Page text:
[This last paragraph was added by the emailer] Lastly, I wish to add: At the risk of offending someone, I sincerely think that anyone who rejects this as just another political rant, or doubts the seriousness of this issue or just deletes it without sending it on, is part of the problem. Lets quit laughing at and forwarding the jokes and cartoons which denigrate and ridicule our leaders in this war against terror. They are trying to protect the interests and well being of the US and it's citizens. Best we support them.
All too true, my friends, and something most of us recognize. And it got me to thinking about the immense numbers of people, many of them like you and me, who have been slaughtered in the past century in the name of one ideology or another, and in the name of a Death Cult in the latter half of the past century. Take a look at the estimates. Remember that every death which occurred during World War II was the responsibility, ultimately, of the Fascists of Germany, Italy, and Imperial Japan. Any quibbling about Dresden or Nagasaki is pointless: they would not have suffered a single war-related death had the Fascists been silenced by their own people. Read on.

Deaths during Lenin era of Russian Communism (including Russian Civil War): 9,000,000 (est.)
Deaths due to European Fascism: 42,000,000 (est.)
Deaths to Asian Fascism: 15,500,000 (est.)
Deaths due to Stalinist Regime in Russia (including Ukrainian Genocide): 20,000,000 to 50,000,000 (est.)

Deaths during Chinese Civil War: 2,500,000 (est.)
Deaths during Communist China (Mao's Regime 1949-1975): 40,000,000 (est.)
Deaths during China's Nationalist Era (1928-37): 3,100,000 (est.)
Deaths during Korean War: 2,800,000 (est.)
Deaths during North Korean Regime (1948 - present, not including Korean War): 1,633,000 (est.)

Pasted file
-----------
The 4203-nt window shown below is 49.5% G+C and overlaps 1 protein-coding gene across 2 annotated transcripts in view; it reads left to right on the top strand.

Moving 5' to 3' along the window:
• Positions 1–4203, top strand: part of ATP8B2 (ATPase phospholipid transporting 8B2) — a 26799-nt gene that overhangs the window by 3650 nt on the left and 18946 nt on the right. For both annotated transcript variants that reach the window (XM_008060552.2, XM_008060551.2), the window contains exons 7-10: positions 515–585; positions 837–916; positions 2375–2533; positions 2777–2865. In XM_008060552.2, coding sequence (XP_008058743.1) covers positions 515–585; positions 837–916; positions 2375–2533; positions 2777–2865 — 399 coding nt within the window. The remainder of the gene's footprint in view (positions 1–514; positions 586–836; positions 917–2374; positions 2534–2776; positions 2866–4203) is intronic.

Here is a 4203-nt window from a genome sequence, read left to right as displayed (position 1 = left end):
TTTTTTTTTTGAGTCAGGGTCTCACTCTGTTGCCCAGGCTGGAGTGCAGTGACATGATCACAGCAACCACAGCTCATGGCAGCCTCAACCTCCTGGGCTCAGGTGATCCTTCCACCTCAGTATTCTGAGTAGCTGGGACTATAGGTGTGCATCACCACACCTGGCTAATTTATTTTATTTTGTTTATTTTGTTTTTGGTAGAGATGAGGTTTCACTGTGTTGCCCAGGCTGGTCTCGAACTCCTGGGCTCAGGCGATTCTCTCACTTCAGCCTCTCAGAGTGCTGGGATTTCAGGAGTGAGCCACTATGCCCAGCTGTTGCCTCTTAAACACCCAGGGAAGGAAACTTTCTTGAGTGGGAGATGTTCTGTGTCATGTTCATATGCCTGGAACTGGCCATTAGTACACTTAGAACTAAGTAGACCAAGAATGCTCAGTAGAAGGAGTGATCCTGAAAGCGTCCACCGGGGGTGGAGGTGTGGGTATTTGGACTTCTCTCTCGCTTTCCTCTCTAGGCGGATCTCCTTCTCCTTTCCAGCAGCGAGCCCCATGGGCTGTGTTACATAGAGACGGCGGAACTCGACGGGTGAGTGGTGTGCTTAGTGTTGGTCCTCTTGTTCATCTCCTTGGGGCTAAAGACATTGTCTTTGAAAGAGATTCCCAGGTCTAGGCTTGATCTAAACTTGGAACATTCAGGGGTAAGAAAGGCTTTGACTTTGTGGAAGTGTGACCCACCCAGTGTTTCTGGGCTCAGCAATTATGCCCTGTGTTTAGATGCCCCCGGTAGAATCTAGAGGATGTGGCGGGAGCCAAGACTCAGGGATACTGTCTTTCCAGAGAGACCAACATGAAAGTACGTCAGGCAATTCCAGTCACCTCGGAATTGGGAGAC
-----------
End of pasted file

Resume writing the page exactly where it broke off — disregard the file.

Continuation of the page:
Deaths during Vietnam War (1960 - 1975): 3,500,000 (est.)
Deaths during Cambodia's Communist Khmer Rouge Regime(1975-1978): 1,650,000 (est.)

And don't forget Sudan. This Civil War between the Arab, Muslim north and the Christian & Animist south, has been ongoing since 1983. Estimated deaths, through 2005, number around 1,900,000. The recent sensitivity of the American, indeed world, press to the suffering of the people of Darfur, has been annoying to those of us who have been asking about it since the 1980s. By the time of the Clinton Administration the US had descended into navel gazing and cigar antics. Looking at Muslim atrocities in Africa simply didn't fit the agenda of the "Peace Dividend" generation of politicians. A dividend few of those who sucked it up ever healped to create, I might add.

I did not include the Armenian Genocide by the Turks, or the Cuban Communist atrocities under Castro, or many others. I simply put together these few glaring examples. And the numbers are staggering, aren't they? Beyond human comprehension. Truly. I can't wrap my head around numbers this high. Can you? Yet those gargantuan numbers each represents human beings. Millions upon millions of humans, snuffed out, slaughtered, wiped off the face of the earth. For the sake of Communism, or Fascism, or, of late, Islam.